Mammoth WVH

Mammoth WVH

EX1 Records, 2021

REVIEW BY: Jason Warburg


Oof. Mammoth WVH is an album that’s heavy in more ways than one.

First there’s the context: Wolfgang Van Halen’s debut solo album was born in the depths of sorrow surrounding his father Eddie Van Halen’s final illness and eventual passing from cancer on October 6, 2020. That context seeps into every nook and cranny of this release, from the name of the band (Mammoth was Eddie and brother Alex’s pre-Van Halen band, to whose name Wolf has added his initials), to track names like “Mr. Ed” and “Mammoth,” to the dedication: “This one’s for you, Pop” overlaid on a heartbreakingly sweet photo of a proud Eddie helping a teenaged Wolf work on his bass playing.

Then there’s the music itself. If you were looking for Van Halen Junior, keep looking. We’re all products of our childhood environment, and Wolf grew up on ’90s and ’00s hard rock. The result is an album that bears more resemblance to Soundgarden or Foo Fighters than original VH—except for the vocals. Vocally, Wolf is a dead ringer for his dad, reminding us that Eddie was the original lead singer of Van Halen and spent decades singing sweet harmonies in the band.

And truthfully, the most amazing thing about this album—besides the fact that Wolf composed, sang and played every note of it himself—is how assured and confident a vocalist he is. You expect Eddie’s son to know his way around guitar, bass and keyboards, and it’s not a stretch to discover that Alex Van Halen’s nephew and erstwhile rhythm section partner is a powerhouse behind the drum kit. But as a vocalist, Wolf is the best in his family, hands down.

The music on Mammoth WVH is melodic hard rock, a description that some might apply to original VH, but Wolf paints with darker colors, forgoing Van Halen’s playful, goofy side for a more serious, even earnest approach. That may in part be a reflection of the nature of these songs and the context they emerged from, but it may also just be what comes naturally for this next generation singer-songwriter.

Opener “Mr. Ed” is pure, hammering hard rock whose most notable elements are a decidedly EVH-style up-the-neck solo, and an in-your-face, confrontational lyric that, paired with the title, suggests that Wolf and Eddie’s affectionate relationship may also have included some of the normal father-son tensions. (Sample: “Really? / Now you’re sorry? / Sadly / Always empty to me.”). The next five songs—“Horribly Right,” “Epiphany,” “Don’t Back Down,” “Resolve” and “You’ll Be The One”—offer variations on the theme of dealing with conflict, all the while deploying the full bag of melodic hard rock tricks: blazing guitars, slamming drums, multitracked vocals and dramatic dropouts, with “Epiphany” adding a notably complex bridge.my_heart_sings_the_harmony_web_ad_alt_250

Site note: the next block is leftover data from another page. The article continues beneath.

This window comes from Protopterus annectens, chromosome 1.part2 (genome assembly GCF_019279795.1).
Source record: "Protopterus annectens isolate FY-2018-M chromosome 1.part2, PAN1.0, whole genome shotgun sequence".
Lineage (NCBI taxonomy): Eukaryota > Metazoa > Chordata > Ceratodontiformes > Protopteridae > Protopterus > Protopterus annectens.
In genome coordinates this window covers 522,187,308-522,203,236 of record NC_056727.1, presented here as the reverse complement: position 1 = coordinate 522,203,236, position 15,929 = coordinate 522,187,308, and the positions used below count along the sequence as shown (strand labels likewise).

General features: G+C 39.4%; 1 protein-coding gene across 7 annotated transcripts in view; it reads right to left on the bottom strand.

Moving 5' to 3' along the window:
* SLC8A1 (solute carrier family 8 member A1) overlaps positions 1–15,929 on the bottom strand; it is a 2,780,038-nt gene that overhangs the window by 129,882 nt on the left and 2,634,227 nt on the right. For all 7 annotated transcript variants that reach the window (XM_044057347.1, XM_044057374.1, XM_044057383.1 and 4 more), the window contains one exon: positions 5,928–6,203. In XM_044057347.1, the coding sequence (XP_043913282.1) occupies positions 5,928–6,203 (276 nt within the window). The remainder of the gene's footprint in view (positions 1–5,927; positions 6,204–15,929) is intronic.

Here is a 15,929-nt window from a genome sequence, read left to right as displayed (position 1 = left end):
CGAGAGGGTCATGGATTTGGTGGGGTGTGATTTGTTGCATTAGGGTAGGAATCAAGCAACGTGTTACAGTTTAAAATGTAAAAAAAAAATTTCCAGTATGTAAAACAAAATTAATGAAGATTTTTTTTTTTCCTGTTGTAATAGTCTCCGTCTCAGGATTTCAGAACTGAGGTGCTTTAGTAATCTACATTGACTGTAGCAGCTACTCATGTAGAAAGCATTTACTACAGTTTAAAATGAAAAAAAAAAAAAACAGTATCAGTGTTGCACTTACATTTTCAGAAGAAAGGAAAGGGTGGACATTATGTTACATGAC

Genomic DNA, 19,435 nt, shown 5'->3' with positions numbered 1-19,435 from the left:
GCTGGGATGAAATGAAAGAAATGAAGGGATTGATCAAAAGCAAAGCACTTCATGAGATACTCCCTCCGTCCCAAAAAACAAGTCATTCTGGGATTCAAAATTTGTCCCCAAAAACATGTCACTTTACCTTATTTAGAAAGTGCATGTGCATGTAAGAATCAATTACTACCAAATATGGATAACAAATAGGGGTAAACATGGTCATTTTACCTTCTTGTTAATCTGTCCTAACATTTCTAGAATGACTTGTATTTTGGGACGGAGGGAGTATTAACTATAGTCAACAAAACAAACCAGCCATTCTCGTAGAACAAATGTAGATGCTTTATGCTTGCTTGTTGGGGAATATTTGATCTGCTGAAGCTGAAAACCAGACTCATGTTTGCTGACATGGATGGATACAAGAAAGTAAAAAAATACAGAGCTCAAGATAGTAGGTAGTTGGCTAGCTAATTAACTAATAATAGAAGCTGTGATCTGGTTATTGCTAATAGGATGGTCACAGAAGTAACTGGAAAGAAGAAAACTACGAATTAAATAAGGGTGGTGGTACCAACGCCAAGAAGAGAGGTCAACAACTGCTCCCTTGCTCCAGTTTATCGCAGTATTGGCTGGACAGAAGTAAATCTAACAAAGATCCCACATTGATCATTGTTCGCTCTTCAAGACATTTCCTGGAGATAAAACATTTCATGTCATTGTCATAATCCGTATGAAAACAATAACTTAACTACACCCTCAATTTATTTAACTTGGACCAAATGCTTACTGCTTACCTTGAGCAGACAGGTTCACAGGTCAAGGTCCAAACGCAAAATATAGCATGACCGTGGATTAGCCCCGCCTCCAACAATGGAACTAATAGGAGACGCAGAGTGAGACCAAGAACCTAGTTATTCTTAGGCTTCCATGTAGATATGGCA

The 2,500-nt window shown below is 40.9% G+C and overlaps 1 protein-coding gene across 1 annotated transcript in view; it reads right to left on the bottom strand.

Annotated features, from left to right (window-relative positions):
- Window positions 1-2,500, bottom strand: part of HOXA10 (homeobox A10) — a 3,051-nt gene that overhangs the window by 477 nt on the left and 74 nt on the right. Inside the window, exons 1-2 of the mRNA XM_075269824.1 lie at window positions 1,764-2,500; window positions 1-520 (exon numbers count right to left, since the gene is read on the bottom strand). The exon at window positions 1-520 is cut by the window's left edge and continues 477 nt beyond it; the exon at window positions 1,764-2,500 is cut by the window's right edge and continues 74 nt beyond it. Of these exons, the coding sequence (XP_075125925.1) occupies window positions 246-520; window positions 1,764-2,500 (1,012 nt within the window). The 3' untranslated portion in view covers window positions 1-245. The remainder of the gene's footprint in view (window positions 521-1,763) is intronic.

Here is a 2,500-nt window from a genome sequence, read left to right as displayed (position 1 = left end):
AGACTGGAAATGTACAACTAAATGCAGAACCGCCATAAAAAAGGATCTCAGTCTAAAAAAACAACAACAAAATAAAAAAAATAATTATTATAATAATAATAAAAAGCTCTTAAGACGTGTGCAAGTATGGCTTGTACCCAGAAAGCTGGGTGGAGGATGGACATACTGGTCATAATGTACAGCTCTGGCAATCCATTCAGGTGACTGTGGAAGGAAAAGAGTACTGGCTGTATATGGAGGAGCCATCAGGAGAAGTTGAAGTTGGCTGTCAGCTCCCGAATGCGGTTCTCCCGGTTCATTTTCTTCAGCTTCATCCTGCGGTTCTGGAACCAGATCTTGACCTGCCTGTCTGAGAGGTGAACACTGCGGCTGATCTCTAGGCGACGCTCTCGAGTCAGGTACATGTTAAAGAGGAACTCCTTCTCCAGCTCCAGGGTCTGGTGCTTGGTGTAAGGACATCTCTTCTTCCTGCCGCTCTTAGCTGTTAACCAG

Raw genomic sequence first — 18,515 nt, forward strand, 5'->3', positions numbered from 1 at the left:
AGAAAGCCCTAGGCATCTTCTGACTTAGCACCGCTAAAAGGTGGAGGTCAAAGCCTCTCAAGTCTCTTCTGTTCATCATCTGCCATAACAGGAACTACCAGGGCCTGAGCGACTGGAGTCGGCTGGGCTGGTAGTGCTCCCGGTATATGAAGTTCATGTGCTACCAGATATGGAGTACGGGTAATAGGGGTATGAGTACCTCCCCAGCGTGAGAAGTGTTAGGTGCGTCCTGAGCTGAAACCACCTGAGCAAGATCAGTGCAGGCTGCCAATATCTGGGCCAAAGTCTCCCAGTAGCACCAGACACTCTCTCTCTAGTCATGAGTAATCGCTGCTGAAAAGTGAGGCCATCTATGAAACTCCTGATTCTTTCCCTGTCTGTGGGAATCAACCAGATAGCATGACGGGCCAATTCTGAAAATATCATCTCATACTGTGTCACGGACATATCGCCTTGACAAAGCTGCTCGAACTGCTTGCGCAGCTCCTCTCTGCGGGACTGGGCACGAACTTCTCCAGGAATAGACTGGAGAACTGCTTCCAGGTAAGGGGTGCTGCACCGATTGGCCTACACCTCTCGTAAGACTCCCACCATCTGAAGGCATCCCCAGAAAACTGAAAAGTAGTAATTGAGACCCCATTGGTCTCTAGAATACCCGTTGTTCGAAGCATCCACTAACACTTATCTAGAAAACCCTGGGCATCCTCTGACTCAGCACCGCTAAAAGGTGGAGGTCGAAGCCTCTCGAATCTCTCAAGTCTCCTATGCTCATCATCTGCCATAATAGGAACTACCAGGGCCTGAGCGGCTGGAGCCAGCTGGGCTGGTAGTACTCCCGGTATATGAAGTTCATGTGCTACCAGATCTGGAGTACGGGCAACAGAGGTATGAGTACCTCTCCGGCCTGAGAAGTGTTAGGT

“Mammoth” continues the heavy musical approach while digging deeper lyrically: “Not okay /
To blame yourself / And lay down and die like everybody else / Not okay / To just give up and walk away… Don’t you know / There’s so much more to live for?” Only Wolf can truly say what the song is about, but it’s hard not to hear parallels to the experiences of a songwriter whose father was dying of cancer around the time this track was written and recorded.

“Circles” kicks off the second half with the first acoustic guitars heard here, leading a haunting power ballad that offers a brief respite before the fat guitars and drums return for the thundering “The Big Picture.” Relationship song “Think It Over” pumps up the melodic side with a rather Gin Blossoms feel, before WVH dials up the decibels again. “You’re To Blame” locks in a bludgeoning riff with a hitch in it as Wolf rails about a very personal grudge of some kind. Maybe it’s creative fiction, maybe it’s about conflict with a friend or lover—but there’s still something eye-opening about hearing the son of a publicly self-destructive addict wail “No one but yourself to blame / Fought so hard but nothing’s gonna change.”

The propulsive “Feel” digs deeper into WVH’s bag of tricks with tricky time signature shifts, a complex arrangement, and a sweet, flashy breakdown/buildup segment. It’s not prog-metal, but it’s not far from it, either. Thoughtful closer “Stone” slows the tempo down for an airy opening, adding subtle keyboard accents and layering on more guitars as it builds to a crescendo.

Bonus track “Distance”—the one song here that feels like it’s explicitly addressed to Wolf’s father—also finds him delivering his most heartfelt lyric: “I’m so happy / You’ve found a place / That’s better for you / Than this rock we’re living on / I’m so nervous / Don’t know my place / A life without you / I’m not ready to move on / No matter what the distance is I will be with you / No matter what the distance is you’ll be okay.”

Are there times along the way where Mammoth WVH starts to feel a little samey, all intense vocals and energetic riffing over a pummeling kick drum assault? Sure. It’s also true that the lyrics sometimes feel underdeveloped, and the scarcity of musical elements other than heavy guitars, bass and drums seems like a missed opportunity. But these are quibbles in the context of the bigger picture: this is a remarkably powerful and accomplished debut album, completely composed and performed by Wolfgang Van Halen, and one that would make his father very, very proud.

Rating: B

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© 2022 Jason Warburg and The Daily Vault. All rights reserved. Review or any portion may not be reproduced without written permission. Cover art is the intellectual property of EX1 Records, and is used for informational purposes only.